Claude Hamilton Blair Avarne was a surgeon who entered politics in Jersey after the Occupation when he successfully stood for Senator in the first elections following the reorganisation of the States in 1948.
Born in 1891 in Blaenavon, Wales, he served in the Royal Navy during the Great War and afterwards moved to Jersey, where he became a highly respected surgeon, although he also became involved in a highly controversial abortion case in the 1930s. He died at his home at Bonne Nuit in 1978.
In October 1933 Dr Claude Avarne was charged with carrying out an illegal abortion and faced trial before the Criminal Assize the following month.
Dr Avarne was a friend of a hotel proprietor whose 28-year-old mistress became pregnant for the second time. He advised her to consult the doctor, which she did.
On 21 July 1933 she was admitted to a Jersey nursing home run by Sister Le Feuvre, complaining of pain and loss of blood. Dr Avarne saw her and attempted to induce abortion. When this failed he carried out a second operation to remove the foetus, but failed again. On 27 July the baby was born dead and unable to contact Dr Avarne, Sister Le Feuvre asked Dr Graeme Bentlif, who was visiting another of her patients, to attend to the mother.
When she recovered consciousness she told him that she had neither pain nor bleeding when admitted to the nursing home but had been told to say that by Dr Avarne, who would then perform an abortion. Dr Bentlif immediately called the police.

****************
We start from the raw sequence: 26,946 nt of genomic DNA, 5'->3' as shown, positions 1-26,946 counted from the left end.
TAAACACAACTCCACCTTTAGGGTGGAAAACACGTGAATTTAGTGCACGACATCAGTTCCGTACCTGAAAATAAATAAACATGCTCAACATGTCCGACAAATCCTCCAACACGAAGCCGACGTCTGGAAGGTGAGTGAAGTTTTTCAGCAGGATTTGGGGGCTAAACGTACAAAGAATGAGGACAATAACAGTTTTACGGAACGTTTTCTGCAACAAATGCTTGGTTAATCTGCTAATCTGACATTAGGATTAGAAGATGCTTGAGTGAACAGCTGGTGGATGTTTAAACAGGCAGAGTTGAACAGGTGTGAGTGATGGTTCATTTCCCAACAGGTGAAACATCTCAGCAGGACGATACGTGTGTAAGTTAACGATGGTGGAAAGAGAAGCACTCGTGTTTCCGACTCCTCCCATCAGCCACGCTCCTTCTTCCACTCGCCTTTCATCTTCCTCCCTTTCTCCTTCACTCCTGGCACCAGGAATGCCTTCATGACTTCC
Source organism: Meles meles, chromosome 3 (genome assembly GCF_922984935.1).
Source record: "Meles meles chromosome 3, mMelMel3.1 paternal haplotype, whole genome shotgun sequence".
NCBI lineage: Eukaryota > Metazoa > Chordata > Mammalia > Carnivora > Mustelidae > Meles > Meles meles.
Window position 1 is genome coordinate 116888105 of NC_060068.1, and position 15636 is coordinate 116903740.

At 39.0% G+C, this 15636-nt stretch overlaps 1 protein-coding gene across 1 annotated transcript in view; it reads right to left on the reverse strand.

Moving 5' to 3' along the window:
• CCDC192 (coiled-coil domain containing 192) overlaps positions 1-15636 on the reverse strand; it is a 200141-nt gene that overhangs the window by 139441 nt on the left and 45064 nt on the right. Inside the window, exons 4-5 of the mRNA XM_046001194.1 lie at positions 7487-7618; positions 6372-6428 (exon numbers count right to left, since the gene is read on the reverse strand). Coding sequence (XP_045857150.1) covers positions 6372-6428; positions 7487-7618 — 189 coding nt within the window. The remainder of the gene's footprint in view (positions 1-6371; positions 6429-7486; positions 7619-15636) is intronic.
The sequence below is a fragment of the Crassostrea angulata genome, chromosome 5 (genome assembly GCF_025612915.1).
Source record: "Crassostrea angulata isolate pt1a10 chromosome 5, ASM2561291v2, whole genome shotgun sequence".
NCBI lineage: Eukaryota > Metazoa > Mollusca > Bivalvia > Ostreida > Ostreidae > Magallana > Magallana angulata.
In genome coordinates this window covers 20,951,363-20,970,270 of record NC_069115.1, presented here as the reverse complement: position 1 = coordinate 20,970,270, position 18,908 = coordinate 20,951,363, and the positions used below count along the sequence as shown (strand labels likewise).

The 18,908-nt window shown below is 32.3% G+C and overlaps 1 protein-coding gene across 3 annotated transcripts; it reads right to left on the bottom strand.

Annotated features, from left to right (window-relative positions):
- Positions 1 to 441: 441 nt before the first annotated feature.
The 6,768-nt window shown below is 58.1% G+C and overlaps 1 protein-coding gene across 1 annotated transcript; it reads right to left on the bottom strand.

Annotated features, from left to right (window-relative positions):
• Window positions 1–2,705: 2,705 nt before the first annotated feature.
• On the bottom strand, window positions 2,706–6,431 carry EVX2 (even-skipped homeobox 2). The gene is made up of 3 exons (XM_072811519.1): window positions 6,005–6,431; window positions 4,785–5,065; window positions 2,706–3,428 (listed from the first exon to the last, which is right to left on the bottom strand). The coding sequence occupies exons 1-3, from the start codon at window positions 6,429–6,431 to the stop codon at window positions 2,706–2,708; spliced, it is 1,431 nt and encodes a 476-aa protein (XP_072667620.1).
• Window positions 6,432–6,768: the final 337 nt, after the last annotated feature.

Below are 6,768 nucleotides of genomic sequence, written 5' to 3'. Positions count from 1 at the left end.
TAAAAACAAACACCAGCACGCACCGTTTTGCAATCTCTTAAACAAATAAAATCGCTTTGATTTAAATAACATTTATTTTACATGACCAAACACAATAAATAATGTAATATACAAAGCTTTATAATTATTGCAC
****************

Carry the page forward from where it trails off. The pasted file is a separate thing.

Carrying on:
The dead baby was retained together with the placenta for examination by experts and with no apparent sign that the baby had died in the womb, Dr Avarne was arrested and charged.
He consulted an eminent Scottish pathologist Sir Sydney Smith and another senior UK expert, Home Office Pathologist Sir Bernard Spilsbury, was called in to advise on the prosecution. Sir Bernard supported the Jersey doctors who were of the view that there was no softening of the tissues and the foetus had not died, but Sir Sydney and an Edinburgh colleague made microscopic sections of the foetus and placenta and concluded that the child had been dead when Dr Avarne operated.
The trial was presided over by the Bailiff, Charles Malet de Carteret, with Attorney-General Alexander Coutanche prosecuting.
Sir Bernard Spilsbury was highly critical of Dr Avarne in his evidence but other Jersey doctors, despite appearing as prosecution witnesses, praised Dr Avarne’s abilities as a surgeon and cast no doubt on his past professional conduct.
Defence witness spoke highly of Avarne, one declaring that hundreds of people in Jersey has cause to thank him for his medical skills. But the key witnesses were Sir Sydney Smith and gynaecologist Dr Aleck Bourne. They concluded that the child was dead before Dr Avarne operated on the mother and that he had acted properly and implemented the correct treatment.
Dr Bourne said that it was ‘asking one to believe an almost impossible thing that Dr Avarne would have attempted to perform a criminal abortion at the period he had’. He was strongly critical of the evidence of Sir Bernard Spilsbury, saying:’I have the greatest respect and admiration for Sir Bernard when he speaks as a pathologist but when he dares to give an opinion about the treatment of a living woman I would regard it with contempt.’
The jury found Dr Avarne not guilty, and their verdict was greeted with cheers from the public gallery and a crowd of several thousand in the Royal Square outside the courthouse.